|US5536575||21 Dec 1994||16 Jul 1996||Osaka Cement Co., Ltd.||Tetracalcium phosphate-based materials and processes for their preparation|
|US5542973||9 Dec 1994||6 Aug 1996||The American Dental Association Health Foundation||Calcium phosphate hydroxyapatite precursor and methods for making and using the same|
|US5545254||9 Dec 1994||13 Aug 1996||The American Dental Association Health Foundation||Calcium phosphate hydroxyapatite precursor and methods for making and using the same|
|US5550172||7 Feb 1995||27 Aug 1996||Ethicon, Inc.||Utilization of biocompatible adhesive/sealant materials for securing surgical devices|
|US5569490||2 Jun 1995||29 Oct 1996||Osaka Cement Co., Ltd.||Tetracalcium phosphate-based materials and processes for their preparation|
|US5605713||15 Feb 1995||25 Feb 1997||Boltong; Maria G.||Process for the preparation of calcium phosphate cements and its application as bio-materials|
|US5607685||8 Feb 1995||4 Mar 1997||Merck Patent Gesellschaft Mit Beschrankter Haftung||Protracted-release adminstration forms containing clindamycin palmitate|
|US5652016||2 Apr 1996||29 Jul 1997||Osaka Cement Co., Ltd.||Tetracalcium phosphate-based materials and processes for their preparation|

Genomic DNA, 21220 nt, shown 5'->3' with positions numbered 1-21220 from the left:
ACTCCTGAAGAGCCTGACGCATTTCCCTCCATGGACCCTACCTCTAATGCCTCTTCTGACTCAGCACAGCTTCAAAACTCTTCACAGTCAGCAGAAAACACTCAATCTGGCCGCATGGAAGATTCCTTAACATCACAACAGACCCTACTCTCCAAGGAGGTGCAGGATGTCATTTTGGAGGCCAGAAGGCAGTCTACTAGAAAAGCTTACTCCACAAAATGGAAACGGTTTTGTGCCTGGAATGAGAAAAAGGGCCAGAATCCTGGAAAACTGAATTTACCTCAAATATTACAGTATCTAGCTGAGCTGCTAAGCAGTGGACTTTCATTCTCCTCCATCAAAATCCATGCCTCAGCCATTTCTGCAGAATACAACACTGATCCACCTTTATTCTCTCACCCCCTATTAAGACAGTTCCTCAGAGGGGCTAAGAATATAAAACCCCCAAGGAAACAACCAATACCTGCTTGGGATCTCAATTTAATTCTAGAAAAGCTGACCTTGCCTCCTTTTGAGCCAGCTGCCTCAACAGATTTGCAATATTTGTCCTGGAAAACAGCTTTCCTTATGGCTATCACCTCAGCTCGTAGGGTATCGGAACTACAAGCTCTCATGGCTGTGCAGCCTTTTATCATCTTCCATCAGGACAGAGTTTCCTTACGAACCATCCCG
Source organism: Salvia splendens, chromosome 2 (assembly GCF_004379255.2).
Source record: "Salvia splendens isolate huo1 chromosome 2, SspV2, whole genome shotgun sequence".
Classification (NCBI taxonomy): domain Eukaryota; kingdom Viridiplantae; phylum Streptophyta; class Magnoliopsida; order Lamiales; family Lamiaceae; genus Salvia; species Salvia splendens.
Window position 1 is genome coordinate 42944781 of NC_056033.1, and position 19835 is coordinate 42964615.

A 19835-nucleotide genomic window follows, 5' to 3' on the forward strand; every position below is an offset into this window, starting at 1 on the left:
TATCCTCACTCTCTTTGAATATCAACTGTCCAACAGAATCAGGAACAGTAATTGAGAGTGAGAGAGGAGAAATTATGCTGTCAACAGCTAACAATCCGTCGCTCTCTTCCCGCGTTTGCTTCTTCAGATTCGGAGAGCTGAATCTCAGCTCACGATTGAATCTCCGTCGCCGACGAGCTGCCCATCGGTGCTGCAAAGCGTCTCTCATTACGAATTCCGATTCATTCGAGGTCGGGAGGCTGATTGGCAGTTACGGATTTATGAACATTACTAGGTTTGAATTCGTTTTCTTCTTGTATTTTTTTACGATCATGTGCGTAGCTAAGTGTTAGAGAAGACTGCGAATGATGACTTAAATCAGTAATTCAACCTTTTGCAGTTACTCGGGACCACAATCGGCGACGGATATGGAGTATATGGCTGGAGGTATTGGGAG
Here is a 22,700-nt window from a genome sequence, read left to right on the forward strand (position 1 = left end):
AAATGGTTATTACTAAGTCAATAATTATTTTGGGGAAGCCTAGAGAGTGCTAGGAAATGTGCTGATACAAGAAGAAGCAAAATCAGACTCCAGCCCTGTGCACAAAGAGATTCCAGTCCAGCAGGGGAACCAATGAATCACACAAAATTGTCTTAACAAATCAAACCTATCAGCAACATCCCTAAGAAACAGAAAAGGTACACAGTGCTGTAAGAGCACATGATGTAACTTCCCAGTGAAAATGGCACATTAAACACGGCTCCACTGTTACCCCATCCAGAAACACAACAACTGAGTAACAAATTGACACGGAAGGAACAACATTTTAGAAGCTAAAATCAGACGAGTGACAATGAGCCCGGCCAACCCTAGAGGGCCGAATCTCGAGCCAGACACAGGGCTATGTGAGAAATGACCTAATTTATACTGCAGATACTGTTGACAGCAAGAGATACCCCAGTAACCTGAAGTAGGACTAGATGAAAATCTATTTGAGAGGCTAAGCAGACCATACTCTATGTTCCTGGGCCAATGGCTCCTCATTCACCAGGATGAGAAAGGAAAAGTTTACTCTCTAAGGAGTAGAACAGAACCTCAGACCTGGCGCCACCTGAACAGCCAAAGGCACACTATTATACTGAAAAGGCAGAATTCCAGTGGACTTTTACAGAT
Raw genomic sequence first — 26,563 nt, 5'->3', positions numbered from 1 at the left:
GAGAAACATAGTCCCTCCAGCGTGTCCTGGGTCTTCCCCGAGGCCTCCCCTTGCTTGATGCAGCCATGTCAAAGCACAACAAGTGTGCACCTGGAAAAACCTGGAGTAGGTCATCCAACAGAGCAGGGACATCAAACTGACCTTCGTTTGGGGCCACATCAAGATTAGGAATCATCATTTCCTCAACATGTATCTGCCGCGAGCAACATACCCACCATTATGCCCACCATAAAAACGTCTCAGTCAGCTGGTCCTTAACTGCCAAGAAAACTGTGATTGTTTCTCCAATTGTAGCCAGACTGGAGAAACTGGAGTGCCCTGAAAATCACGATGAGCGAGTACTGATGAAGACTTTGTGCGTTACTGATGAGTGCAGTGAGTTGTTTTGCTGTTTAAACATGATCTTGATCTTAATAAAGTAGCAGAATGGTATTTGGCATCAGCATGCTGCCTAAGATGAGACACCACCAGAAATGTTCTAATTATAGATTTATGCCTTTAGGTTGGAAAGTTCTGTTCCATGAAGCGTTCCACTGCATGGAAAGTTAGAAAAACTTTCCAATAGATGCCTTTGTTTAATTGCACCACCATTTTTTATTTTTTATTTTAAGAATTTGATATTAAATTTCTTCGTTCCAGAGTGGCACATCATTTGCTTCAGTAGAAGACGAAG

|US5683461||29 Dec 1995||4 Nov 1997||Etex Corporation||Synthesis of reactive amorphous calcium phosphates|
|US5683496||14 May 1996||4 Nov 1997||Norian Corporation||Storage stable calcium phosphate cements|
|US5695729||7 Jun 1995||9 Dec 1997||American Dental Association Health Foundation||Calcium phosphate hydroxyapatite precursor and methods for making and using the same|
|US5697981||6 Jun 1995||16 Dec 1997||Norian Corporation||Method for repairing bone|
|US5702449||7 Jun 1995||30 Dec 1997||Danek Medical, Inc.||Reinforced porous spinal implants|
|US5766669||30 Oct 1997||16 Jun 1998||Millenium Biologix Inc.||Sintering process for producing thin films of calcium phosphate entities|
|US5782971||19 Mar 1997||21 Jul 1998||Norian Corporation||Calcium phosphate cements comprising amorophous calcium phosphate|
|US5814681||13 Oct 1995||29 Sep 1998||Kuraray Co., Ltd.||Restorative composition for hard tissue and dispensing apparatus therefor|
|US5820632||1 Apr 1994||13 Oct 1998||Norian Corporation||Prepared calcium phosphate composition and method|
|US5846312||1 Jul 1997||8 Dec 1998||Norian Corporation||Storage stable calcium phosphate cements|
|US5891448||29 Oct 1996||6 Apr 1999||American Dental Association Health Foundation||Control of calcium fluoride formation in mouth rinses, dentifrices and gels|
|US5899939||21 Jan 1998||4 May 1999||Osteotech, Inc.||Bone-derived implant for load-supporting applications|
|US5954867||25 Apr 1997||21 Sep 1999||American Dental Health Foundation Association||Self setting calcium phosphate cements and methods for preparing and using them|
|US5958430||20 Feb 1998||28 Sep 1999||Battelle Memorial Institute||Thin film composition with biological substance and method of making|